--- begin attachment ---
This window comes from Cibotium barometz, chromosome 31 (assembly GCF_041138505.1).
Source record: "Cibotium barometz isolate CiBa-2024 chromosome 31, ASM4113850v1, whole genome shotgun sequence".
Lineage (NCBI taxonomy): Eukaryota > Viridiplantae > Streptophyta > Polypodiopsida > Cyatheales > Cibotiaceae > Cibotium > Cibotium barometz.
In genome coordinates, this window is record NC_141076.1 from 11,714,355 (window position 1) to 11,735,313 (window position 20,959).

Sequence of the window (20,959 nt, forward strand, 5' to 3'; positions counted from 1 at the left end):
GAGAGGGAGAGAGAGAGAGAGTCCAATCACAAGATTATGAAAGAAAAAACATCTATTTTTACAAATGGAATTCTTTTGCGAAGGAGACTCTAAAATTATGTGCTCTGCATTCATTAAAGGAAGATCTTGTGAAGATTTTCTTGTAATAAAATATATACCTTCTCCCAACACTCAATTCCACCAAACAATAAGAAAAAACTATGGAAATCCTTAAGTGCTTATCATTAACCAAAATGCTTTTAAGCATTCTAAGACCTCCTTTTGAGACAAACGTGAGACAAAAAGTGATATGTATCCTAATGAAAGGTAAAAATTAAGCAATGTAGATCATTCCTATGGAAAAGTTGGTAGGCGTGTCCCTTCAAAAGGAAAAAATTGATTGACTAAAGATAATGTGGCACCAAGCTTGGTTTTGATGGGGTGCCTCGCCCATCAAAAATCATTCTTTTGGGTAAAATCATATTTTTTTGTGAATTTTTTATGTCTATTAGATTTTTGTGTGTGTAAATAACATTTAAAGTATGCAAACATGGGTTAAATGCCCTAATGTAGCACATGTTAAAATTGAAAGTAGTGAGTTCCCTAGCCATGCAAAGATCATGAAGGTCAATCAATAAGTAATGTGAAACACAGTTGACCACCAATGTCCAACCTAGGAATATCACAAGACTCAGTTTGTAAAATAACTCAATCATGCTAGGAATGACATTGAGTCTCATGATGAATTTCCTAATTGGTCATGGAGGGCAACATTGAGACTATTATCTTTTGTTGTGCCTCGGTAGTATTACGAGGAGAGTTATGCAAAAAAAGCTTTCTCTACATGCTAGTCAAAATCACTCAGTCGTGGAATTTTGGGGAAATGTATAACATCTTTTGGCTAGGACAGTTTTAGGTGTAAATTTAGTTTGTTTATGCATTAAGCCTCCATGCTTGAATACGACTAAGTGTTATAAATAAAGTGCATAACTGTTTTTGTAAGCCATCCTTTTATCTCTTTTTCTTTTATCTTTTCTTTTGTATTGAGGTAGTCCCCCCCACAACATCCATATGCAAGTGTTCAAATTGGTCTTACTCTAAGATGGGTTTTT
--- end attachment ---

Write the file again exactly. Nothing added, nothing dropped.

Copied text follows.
This window comes from Cibotium barometz, chromosome 31 (assembly GCF_041138505.1).
Source record: "Cibotium barometz isolate CiBa-2024 chromosome 31, ASM4113850v1, whole genome shotgun sequence".
Lineage (NCBI taxonomy): Eukaryota > Viridiplantae > Streptophyta > Polypodiopsida > Cyatheales > Cibotiaceae > Cibotium > Cibotium barometz.
In genome coordinates, this window is record NC_141076.1 from 11,714,355 (window position 1) to 11,735,313 (window position 20,959).

Sequence of the window (20,959 nt, forward strand, 5' to 3'; positions counted from 1 at the left end):
GAGAGGGAGAGAGAGAGAGAGTCCAATCACAAGATTATGAAAGAAAAAACATCTATTTTTACAAATGGAATTCTTTTGCGAAGGAGACTCTAAAATTATGTGCTCTGCATTCATTAAAGGAAGATCTTGTGAAGATTTTCTTGTAATAAAATATATACCTTCTCCCAACACTCAATTCCACCAAACAATAAGAAAAAACTATGGAAATCCTTAAGTGCTTATCATTAACCAAAATGCTTTTAAGCATTCTAAGACCTCCTTTTGAGACAAACGTGAGACAAAAAGTGATATGTATCCTAATGAAAGGTAAAAATTAAGCAATGTAGATCATTCCTATGGAAAAGTTGGTAGGCGTGTCCCTTCAAAAGGAAAAAATTGATTGACTAAAGATAATGTGGCACCAAGCTTGGTTTTGATGGGGTGCCTCGCCCATCAAAAATCATTCTTTTGGGTAAAATCATATTTTTTTGTGAATTTTTTATGTCTATTAGATTTTTGTGTGTGTAAATAACATTTAAAGTATGCAAACATGGGTTAAATGCCCTAATGTAGCACATGTTAAAATTGAAAGTAGTGAGTTCCCTAGCCATGCAAAGATCATGAAGGTCAATCAATAAGTAATGTGAAACACAGTTGACCACCAATGTCCAACCTAGGAATATCACAAGACTCAGTTTGTAAAATAACTCAATCATGCTAGGAATGACATTGAGTCTCATGATGAATTTCCTAATTGGTCATGGAGGGCAACATTGAGACTATTATCTTTTGTTGTGCCTCGGTAGTATTACGAGGAGAGTTATGCAAAAAAAGCTTTCTCTACATGCTAGTCAAAATCACTCAGTCGTGGAATTTTGGGGAAATGTATAACATCTTTTGGCTAGGACAGTTTTAGGTGTAAATTTAGTTTGTTTATGCATTAAGCCTCCATGCTTGAATACGACTAAGTGTTATAAATAAAGTGCATAACTGTTTTTGTAAGCCATCCTTTTATCTCTTTTTCTTTTATCTTTTCTTTTGTATTGAGGTAGTCCCCCCCACAACATCCATATGCAAGTGTTCAAATTGGTCTTACTCTAAGATGGGTTTTT